Council leader pledges public meeting in parking charges row

Lymington high street
Lymington high street where parking is currently free for an hour

A PUBLIC meeting has been promised by the leader of Hampshire County Council for Lymington residents to question highways chiefs on their plans to impose controversial parking charges on High Street.


Cllr Keith Mans made the pledge as he came under heavy fire from town councillors and traders at a meeting in which he confirmed that New Milton, Barton and Ringwood would be next.

He also suggested Lymington could be among the first wave of communities in Hampshire to have on-street electric vehicle charging points in the future, as the technology develops.

Currently drivers can park in about 100 spaces on High Street for free for one hour. Under new arrangements, they would have up to 30 minutes free before having to pay for up to two hours, with tighter enforcement from a private contractor.

During his 45-minute interrogation at the town hall Cllr Mans was accused of using Lymington as a “cash cow” and making it a “guinea pig” for the scheme which will be rolled out later to other locations across Hampshire.

Cllr Keith Mans
Cllr Keith Mans, Hampshire County Council leader

The plan is to make on-street traffic enforcement cost-neutral with any profit going to roads maintenance, he told the meeting – but he was forced to admit he did not know how much money it was expected to bring in, or how many or what type of parking machines were being considered.

In response to councillors’ pressure, Cllr Mans agreed to send his deputy Cllr Rob Humby, who is in charge of highways, to answer more questions and to launch a consultation for residents to have their say.

Town mayor Cllr Anne Corbridge cautioned Cllr Mans: “I think you would have understood from the views in the room that it is not doing down well at all in Lymington, and it’s something we will rebel against.

“We are very worried about our high street. If you go on the internet you will find that parking meters are actually being taken out of high streets because of the damage to trade.”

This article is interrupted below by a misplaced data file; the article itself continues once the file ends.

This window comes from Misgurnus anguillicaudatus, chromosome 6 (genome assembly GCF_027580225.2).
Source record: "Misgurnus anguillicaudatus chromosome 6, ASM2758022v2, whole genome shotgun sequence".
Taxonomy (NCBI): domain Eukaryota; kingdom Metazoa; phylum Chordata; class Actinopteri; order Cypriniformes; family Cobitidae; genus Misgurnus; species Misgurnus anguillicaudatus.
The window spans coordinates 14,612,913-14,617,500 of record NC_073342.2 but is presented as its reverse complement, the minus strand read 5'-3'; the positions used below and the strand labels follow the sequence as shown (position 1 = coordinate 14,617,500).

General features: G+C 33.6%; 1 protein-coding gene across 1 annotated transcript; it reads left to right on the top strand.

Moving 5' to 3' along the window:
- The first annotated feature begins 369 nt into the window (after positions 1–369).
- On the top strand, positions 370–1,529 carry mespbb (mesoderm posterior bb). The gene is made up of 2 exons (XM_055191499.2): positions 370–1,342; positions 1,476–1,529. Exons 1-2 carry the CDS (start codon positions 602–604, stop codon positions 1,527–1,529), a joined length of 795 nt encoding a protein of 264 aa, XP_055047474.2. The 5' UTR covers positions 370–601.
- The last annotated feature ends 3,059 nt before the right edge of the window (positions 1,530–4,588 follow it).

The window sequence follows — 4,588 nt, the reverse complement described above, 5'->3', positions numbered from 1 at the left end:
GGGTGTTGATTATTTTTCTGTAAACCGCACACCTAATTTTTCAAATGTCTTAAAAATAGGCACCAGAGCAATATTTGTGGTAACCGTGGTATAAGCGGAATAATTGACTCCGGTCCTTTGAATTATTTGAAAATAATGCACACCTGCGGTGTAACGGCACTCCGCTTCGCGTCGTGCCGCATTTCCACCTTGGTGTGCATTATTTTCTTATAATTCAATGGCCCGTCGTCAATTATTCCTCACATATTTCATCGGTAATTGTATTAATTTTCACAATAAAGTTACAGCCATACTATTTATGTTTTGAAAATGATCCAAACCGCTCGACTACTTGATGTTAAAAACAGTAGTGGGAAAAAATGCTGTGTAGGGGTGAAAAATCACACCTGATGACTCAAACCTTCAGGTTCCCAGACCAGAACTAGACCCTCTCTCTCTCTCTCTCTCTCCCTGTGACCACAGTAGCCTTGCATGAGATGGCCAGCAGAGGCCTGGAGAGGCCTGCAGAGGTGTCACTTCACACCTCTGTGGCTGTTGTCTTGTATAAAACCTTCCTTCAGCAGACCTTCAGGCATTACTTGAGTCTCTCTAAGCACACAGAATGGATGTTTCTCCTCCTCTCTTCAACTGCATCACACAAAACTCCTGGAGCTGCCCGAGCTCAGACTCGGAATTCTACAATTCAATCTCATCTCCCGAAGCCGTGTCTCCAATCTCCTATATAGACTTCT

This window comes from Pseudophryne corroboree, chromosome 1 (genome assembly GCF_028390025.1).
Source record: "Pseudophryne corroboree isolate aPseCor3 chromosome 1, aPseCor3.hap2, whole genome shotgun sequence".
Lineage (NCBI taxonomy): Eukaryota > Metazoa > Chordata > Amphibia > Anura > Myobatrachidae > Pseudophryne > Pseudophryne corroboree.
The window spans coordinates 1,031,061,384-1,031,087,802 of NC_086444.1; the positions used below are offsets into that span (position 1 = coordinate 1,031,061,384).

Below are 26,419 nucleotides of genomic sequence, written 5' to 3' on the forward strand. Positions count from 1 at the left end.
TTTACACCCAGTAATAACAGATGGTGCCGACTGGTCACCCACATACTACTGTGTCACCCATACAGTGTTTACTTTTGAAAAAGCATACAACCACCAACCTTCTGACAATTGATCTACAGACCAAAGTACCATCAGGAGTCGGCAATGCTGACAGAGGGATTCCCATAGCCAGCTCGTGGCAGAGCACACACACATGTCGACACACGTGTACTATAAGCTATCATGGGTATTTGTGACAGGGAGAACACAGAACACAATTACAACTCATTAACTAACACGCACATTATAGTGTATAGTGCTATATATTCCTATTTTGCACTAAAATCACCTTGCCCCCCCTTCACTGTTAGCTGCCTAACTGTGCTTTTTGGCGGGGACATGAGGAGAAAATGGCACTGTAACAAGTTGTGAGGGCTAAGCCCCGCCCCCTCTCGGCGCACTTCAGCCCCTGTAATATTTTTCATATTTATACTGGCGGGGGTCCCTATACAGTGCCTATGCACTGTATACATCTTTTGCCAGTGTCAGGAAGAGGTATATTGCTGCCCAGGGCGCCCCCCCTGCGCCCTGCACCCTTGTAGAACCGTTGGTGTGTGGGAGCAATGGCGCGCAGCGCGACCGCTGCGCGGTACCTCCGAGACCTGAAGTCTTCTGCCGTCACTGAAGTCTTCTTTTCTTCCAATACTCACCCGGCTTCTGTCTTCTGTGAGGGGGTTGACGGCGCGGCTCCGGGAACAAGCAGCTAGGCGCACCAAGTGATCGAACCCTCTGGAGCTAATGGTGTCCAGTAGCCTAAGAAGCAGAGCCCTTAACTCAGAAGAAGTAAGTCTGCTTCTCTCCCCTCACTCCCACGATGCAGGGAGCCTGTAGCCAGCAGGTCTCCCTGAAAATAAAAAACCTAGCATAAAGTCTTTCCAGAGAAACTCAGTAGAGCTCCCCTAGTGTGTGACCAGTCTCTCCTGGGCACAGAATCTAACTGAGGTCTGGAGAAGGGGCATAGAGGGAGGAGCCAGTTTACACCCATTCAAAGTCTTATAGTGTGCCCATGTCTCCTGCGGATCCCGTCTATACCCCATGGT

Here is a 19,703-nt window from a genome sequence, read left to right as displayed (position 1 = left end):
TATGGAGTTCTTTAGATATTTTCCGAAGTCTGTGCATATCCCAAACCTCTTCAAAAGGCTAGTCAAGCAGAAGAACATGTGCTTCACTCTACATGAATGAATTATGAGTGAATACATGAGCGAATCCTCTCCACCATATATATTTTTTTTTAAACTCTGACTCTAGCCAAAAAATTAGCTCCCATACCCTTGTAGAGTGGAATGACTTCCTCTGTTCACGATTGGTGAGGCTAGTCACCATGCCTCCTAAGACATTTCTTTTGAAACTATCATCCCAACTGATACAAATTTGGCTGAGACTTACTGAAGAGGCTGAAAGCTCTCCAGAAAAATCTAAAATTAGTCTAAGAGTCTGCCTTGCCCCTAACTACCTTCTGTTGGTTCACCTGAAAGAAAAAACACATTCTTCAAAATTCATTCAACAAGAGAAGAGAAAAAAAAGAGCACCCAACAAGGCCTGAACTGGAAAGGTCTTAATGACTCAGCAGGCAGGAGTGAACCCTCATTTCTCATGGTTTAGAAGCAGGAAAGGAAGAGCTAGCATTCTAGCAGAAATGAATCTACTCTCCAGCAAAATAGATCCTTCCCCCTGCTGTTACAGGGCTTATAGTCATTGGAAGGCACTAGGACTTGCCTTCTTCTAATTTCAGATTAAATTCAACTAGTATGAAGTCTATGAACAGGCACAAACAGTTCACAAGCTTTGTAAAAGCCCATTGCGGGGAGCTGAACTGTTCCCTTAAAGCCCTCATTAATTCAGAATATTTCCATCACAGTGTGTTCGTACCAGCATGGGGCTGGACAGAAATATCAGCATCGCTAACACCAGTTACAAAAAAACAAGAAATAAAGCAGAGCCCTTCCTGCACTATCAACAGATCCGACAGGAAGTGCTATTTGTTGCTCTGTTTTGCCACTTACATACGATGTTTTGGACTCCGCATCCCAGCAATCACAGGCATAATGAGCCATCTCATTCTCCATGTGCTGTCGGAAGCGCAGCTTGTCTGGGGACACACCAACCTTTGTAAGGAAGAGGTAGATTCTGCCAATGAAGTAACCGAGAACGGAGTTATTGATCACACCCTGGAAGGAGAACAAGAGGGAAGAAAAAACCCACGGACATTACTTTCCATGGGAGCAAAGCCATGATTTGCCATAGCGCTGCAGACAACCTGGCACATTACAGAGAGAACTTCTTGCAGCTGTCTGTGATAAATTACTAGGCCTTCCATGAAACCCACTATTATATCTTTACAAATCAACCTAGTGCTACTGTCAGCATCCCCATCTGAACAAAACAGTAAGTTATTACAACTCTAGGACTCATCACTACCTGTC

He was further warned by Peter Leyland-Jones, president of Lymington and District Chamber of Commerce and Industry, that extra parking costs would put off visitors and harm small businesses, in particular.

As reported in the A&T, on-street parking is currently overseen by New Forest District Council. But that will pass back to HCC, the highways authority, in April after NFDC refused a revised deal that demanded it meet full costs.

Cllr Keith Mans said HCC was looking to take back control mainly to prepare for the growth in electric cars which ultimately will require widespread introduction of electric points on streets across the county.

He defended the parking fees which he said would increase the turnover of spaces and actually boost footfall for traders, with visitors staying longer for more “destination shopping”. He promised any snags could be looked at again once the system was up and running.

Cllr Keith Mans was quizzed in the council chamber at Lymington Town Hall

Government funding cuts had hit the county council, he added, and warned that any subsidy for parking would come out of its budget for highways maintenance.

“We have got to do everything we can to maintain the present road network and mend the potholes,” said Cllr Mans.

He added: “Hopefully this town will have the first provision for electric car parking as well, in the future – there’re swings and roundabouts.

“What I do not want to see happen is where Hampshire as a county is behind the residents of the south and the UK generally in the way we provide for electric motor cars.”

But town councillors were more concerned about ticket prices going up once the equipment was in place, if it turned out the scheme was not making enough money.

They also warned High Street, which is in a conservation area, could end up cluttered with street furniture from 10 ticket machines and up to 16 new electric stands which the town council is planning, to meet tighter rules on powering Christmas decorations.

That could hamper stallholders at the Saturday market, warned Cllr Jacqui England, while Cllr Martina Humber predicted older people and/or those with sight-loss would find them an extra obstacle.

Cllr Humber took aim at Cllr Mans, saying: “He was not prepared at all. I felt embarrassed because he could not answer our questions.”

HCC has claimed that about 150 people a day are overstaying the current hour free parking. But Cllr Michael White said that was due to NFDC’s enforcement tailing off as its highways agreement nears the end.

After Cllr Mans left, the town council unanimously voted for a motion, comprising suggestions from Cllr Barry Dunning and Cllr Jack Davies, opposing the “outrageous” proposal.

It urged Cllr Mans to meet with New Forest District Council leader Cllr Barry Rickman to come up with a deal to renew the traffic agreement.